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There was very little middle ground with Robert Altman; critics either loved his movies or hated them. His 1974 Thieves Like Us is considered a masterpiece by some and a bore by others. As is almost always the case, Altman's production generates a thoroughly convincing period atmosphere and his players are a fascinating collection of unusual personalities. The film is worth seeing just to appreciate the wonderfully eccentric actress Shelley Duvall. Viewers expecting a taut story may be disappointed, but Midwesterner Altman has other aims. His take on Edward Anderson's Depression-era crime novel produces an interesting tension of its own.
Bank robber T-Dub Masefield (Bert Remsen) springs his partner Chicamaw (John Schuck) from a prison farm along with convicted murderer Bowie Bowers (Keith Carradine), a relative innocent who went into jail at the age of 14. The trio hides out with T-Dub's sister Mattie (Louise Fletcher) and sometimes with Dee Mobley (Tom Skerritt), a crooked gas station owner. Mobley's daughter Keechie (Shelley Duvall) takes a shine to Bowie and doesn't seem to mind his life of crime. The three fugitives rob several banks. As they plan bigger capers; T-Dub takes up with the rather young Lula (Ann Latham) while the 'half breed' Chicamaw becomes bitter because he has no female companionship. Chicamaw murders two lawmen while freeing Bowie from a car crash. Keechie nurses Bowie. The young couple become lovers, but Bowie's partners are soon resentful of their commitment to one another. The rewards placed on the bandits' heads are a strong temptation for the people with whom they hide ... friends and relatives alike.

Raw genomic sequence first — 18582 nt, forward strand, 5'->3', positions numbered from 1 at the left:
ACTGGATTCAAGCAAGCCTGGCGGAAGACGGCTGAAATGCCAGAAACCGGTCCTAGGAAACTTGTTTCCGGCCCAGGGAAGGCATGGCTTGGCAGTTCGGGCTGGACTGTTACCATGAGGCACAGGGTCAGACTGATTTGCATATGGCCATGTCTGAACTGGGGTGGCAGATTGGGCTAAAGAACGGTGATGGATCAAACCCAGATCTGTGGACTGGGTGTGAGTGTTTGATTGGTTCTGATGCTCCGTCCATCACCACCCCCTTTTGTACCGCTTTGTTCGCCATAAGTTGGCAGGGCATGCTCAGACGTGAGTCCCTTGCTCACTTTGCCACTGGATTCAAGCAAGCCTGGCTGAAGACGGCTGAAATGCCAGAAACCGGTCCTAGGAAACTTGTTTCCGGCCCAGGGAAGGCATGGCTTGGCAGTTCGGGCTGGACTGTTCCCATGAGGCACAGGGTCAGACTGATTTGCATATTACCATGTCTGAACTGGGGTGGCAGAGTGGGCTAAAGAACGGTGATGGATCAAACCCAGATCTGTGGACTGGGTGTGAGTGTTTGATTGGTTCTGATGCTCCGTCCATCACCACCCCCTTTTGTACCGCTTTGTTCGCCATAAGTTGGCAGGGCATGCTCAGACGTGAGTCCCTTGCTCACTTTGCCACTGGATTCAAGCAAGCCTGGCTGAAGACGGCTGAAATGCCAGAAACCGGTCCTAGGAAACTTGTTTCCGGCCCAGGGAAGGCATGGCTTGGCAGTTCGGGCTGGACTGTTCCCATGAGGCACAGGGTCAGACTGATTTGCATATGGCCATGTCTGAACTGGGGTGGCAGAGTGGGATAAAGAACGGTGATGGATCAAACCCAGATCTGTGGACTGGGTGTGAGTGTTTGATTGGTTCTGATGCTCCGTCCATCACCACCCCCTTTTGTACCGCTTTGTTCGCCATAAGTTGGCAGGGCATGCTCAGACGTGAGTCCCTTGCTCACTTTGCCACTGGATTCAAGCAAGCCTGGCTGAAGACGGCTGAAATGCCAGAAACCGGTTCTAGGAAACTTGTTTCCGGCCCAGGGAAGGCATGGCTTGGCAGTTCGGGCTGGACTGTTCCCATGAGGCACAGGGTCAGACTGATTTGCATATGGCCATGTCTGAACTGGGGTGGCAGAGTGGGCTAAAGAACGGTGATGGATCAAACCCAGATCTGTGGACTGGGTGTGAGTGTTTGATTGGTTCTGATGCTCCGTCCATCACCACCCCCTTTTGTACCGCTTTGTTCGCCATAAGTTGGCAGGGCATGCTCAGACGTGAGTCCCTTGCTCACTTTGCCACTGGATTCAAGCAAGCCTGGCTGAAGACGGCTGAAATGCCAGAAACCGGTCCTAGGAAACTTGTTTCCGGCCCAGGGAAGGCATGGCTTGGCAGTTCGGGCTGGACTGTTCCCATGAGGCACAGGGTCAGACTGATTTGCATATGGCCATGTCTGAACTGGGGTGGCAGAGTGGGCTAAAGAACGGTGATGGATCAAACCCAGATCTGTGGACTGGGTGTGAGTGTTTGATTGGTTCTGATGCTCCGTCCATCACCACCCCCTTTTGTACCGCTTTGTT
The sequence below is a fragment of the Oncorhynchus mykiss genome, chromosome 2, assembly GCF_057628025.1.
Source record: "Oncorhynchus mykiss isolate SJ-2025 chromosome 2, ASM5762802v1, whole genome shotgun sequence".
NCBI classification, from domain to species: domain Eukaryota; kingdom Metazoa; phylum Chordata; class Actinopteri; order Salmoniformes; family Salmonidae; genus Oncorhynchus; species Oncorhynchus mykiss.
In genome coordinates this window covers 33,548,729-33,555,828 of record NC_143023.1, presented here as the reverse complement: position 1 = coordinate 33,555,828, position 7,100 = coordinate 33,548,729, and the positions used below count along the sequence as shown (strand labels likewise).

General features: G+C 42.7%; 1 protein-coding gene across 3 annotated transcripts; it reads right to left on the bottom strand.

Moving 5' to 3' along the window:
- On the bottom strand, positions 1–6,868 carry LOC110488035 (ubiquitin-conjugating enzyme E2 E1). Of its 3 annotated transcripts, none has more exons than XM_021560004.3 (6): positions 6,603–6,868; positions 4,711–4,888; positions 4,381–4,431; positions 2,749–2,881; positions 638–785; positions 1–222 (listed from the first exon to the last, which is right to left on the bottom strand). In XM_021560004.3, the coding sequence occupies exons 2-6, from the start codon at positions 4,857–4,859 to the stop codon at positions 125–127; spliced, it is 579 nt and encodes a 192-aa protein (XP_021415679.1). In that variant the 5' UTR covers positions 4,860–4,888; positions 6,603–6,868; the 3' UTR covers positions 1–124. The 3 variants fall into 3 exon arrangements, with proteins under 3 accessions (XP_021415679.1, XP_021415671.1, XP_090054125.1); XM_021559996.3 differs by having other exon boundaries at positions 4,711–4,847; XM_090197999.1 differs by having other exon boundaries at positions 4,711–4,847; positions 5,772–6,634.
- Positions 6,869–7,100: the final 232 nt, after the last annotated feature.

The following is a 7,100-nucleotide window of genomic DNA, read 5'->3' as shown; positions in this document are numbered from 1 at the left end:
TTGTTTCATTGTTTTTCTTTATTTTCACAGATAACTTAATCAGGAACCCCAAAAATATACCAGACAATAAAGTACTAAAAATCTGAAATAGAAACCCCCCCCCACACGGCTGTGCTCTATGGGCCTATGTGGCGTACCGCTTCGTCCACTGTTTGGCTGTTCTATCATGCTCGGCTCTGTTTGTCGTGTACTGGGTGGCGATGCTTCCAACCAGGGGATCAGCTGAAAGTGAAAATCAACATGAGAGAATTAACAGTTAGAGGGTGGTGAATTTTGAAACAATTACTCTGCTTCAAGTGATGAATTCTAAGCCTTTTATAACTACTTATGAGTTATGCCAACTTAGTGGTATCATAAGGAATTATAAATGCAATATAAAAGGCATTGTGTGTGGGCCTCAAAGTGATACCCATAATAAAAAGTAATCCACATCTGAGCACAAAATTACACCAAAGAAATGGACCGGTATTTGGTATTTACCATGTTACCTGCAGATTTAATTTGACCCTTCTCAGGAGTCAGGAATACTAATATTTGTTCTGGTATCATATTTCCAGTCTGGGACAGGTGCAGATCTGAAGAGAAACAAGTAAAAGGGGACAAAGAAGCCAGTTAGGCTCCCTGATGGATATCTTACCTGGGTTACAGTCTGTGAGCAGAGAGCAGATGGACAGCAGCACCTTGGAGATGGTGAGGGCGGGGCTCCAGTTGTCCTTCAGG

Edward Anderson's Thieves Like Us has inspired several filmmakers, most notably Nicholas Ray in his superb debut picture They Live by Night. That 1949 show starred Farley Granger and Kathy O'Donnell as star-crossed lover-fugitives "who were never properly introduced to the world." Other rural-bandit Romeo and Juliet movies followed, most notably Joseph H. Lewis' Gun Crazy. Arthur Penn's 1967 hit Bonnie & Clyde began a welcome trend toward more accurate period art direction in American movies. Thieves Like Us evokes the same 1930s Depression era, with F.D.R. on the radio and Coca-Cola selling for 5 cents. Robert Altman's long-lens shooting style adds a distancing effect, a kind of visual commentary on the past. But his vivid characters consistently cut through, with humor (Bert Remsen) and human immediacy (Keith Carradine). The fascinating Shelley Duvall impresses as simply an authentic individual, whose emotions are particularly transparent.
Nicholas Ray's original noir simplified Keechie and Bowie's story but Altman prefers to set his characters adrift in events that are never more than half-explained. The characterizations govern all. Entertaining eccentrics T-Dub and Chicamaw can turn murderous without much in the way of provocation. Yet they're also innocent yahoos - they never seem particularly concerned about being caught or even when they know how hot they are. It's a toss-up to decide whether these earthy yokels are hopelessly unintelligent, or if Altman simply refuses to impose filmic judgments on them. Chicamaw seems bitter about being a half-breed Indian and not having a woman of his own, but the film doesn't identify those tensions as the root cause of his habitual violence.
The source book characterized Keechie and Bowie as the innocent victims of a society that unfairly labels them as mad-dog fugitives. The script by Calder Willingham and Joan Tewkesbury lets them be what they are. Keechie is the ignorant daughter of a crooked mechanic and Bowie is a teen murderer who no longer cares who he might kill. Instead of being traumatized by Chicamaw's cold-blooded slayings or angry that the media are exaggerating his menace, Bowie just shrugs his shoulders. It's beyond his understanding. Altman likewise doesn't make the cops into representatives of a brutish society or a symbol of fate. They just do what they do. The police are not competent to find them on their own, but when good information comes their way the law doesn't mess around with legal formalities. They're cop killers, after all.